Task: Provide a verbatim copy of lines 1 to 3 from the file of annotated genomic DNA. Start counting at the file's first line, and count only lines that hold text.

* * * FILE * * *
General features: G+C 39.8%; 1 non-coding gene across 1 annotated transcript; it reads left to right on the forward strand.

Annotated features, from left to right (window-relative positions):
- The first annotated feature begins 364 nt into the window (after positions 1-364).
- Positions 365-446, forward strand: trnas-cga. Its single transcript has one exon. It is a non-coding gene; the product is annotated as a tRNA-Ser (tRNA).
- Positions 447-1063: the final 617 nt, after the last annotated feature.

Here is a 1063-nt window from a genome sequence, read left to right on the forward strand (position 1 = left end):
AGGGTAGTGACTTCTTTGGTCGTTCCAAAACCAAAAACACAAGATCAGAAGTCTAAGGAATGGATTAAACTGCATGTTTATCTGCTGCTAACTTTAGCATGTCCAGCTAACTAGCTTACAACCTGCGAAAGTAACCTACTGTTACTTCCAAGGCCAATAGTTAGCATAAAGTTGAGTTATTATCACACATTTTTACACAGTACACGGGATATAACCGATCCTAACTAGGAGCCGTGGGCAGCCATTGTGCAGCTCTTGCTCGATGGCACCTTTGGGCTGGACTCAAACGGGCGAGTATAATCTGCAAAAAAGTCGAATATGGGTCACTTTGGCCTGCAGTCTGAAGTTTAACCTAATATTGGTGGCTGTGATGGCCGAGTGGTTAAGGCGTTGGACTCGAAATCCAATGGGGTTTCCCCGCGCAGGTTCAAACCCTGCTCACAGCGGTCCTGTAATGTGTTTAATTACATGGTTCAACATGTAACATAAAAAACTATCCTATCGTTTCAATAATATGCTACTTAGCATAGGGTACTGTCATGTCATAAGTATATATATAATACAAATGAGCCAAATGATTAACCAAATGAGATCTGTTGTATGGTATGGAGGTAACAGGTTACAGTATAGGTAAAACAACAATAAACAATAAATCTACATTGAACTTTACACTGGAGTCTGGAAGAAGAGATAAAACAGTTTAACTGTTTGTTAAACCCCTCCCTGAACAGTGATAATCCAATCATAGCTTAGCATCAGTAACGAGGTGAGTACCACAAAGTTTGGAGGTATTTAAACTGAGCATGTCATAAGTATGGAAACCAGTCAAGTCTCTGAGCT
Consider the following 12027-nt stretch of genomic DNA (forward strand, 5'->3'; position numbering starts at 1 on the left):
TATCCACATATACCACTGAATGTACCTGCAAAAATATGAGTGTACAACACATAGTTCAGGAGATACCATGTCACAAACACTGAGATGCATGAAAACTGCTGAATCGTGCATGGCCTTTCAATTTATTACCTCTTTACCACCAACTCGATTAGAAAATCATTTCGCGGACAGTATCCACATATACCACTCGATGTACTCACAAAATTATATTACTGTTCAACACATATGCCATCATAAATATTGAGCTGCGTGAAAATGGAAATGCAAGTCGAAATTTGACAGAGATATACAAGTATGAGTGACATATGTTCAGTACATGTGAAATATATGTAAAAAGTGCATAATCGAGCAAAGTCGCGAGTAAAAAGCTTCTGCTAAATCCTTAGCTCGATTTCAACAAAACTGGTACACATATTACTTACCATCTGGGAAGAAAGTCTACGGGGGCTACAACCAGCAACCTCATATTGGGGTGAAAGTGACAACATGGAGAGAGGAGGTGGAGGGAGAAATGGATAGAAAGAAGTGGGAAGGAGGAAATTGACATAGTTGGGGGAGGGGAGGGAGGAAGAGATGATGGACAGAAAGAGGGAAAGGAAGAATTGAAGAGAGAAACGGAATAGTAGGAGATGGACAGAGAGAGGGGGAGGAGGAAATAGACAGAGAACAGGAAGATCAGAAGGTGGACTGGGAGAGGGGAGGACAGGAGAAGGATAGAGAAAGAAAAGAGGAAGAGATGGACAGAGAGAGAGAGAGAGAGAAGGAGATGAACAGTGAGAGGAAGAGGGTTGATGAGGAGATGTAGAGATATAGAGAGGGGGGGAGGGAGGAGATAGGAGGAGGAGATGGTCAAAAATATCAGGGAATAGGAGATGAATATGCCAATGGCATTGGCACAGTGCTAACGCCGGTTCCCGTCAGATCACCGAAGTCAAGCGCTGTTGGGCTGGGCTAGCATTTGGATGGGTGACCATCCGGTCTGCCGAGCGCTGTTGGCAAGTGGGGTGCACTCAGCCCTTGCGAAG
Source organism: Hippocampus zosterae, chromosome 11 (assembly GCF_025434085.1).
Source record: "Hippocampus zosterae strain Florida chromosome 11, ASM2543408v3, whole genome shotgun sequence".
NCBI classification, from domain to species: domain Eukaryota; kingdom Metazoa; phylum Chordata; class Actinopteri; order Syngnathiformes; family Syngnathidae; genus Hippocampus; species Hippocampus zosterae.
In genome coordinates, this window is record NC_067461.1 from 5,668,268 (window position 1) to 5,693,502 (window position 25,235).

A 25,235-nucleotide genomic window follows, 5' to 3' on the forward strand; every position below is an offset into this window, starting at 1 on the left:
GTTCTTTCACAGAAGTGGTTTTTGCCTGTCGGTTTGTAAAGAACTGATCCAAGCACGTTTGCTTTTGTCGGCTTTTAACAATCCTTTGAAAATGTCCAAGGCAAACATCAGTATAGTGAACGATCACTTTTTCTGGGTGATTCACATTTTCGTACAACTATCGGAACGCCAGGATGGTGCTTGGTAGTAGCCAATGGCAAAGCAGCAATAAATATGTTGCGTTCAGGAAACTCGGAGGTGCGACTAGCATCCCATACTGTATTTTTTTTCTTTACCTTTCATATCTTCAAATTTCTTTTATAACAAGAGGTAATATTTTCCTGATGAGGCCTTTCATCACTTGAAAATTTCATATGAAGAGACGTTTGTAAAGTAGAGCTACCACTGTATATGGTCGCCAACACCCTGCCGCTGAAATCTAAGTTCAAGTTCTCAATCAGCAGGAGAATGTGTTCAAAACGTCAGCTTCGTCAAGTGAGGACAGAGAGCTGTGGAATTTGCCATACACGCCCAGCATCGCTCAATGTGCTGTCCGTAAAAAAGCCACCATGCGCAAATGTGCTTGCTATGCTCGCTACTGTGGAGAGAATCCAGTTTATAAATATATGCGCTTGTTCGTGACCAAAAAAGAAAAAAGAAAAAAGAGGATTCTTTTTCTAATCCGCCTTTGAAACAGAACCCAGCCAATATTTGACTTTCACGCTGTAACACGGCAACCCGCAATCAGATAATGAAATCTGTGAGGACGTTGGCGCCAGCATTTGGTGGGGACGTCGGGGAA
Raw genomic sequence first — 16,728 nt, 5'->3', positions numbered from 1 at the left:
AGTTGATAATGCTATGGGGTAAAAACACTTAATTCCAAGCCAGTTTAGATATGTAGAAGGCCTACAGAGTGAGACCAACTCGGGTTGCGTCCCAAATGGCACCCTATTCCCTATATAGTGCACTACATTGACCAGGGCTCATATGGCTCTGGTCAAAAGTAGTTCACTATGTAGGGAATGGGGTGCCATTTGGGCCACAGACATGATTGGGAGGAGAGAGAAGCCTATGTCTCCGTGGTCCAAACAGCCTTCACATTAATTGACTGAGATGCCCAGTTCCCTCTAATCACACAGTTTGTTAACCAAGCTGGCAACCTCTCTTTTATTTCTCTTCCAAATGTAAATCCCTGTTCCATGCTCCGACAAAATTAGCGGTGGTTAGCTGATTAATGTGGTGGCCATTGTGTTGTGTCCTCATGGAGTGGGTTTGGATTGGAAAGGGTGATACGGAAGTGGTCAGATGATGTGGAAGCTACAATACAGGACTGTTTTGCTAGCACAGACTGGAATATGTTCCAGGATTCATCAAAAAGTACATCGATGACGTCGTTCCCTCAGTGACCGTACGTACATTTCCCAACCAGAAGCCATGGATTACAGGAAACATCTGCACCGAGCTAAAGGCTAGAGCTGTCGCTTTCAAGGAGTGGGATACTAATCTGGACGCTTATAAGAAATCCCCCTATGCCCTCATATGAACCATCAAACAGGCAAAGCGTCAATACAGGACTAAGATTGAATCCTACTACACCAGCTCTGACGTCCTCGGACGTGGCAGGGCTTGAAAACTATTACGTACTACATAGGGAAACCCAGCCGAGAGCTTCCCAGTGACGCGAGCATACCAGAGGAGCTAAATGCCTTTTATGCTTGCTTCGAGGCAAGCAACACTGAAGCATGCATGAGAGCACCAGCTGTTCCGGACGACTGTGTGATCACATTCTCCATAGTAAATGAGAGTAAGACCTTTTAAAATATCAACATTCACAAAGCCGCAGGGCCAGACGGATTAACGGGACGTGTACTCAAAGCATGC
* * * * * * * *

General features: G+C 39.8%; 1 non-coding gene across 1 annotated transcript; it reads left to right on the forward strand.

Annotated features, from left to right (window-relative positions):
- The first annotated feature begins 364 nt into the window (after positions 1-364).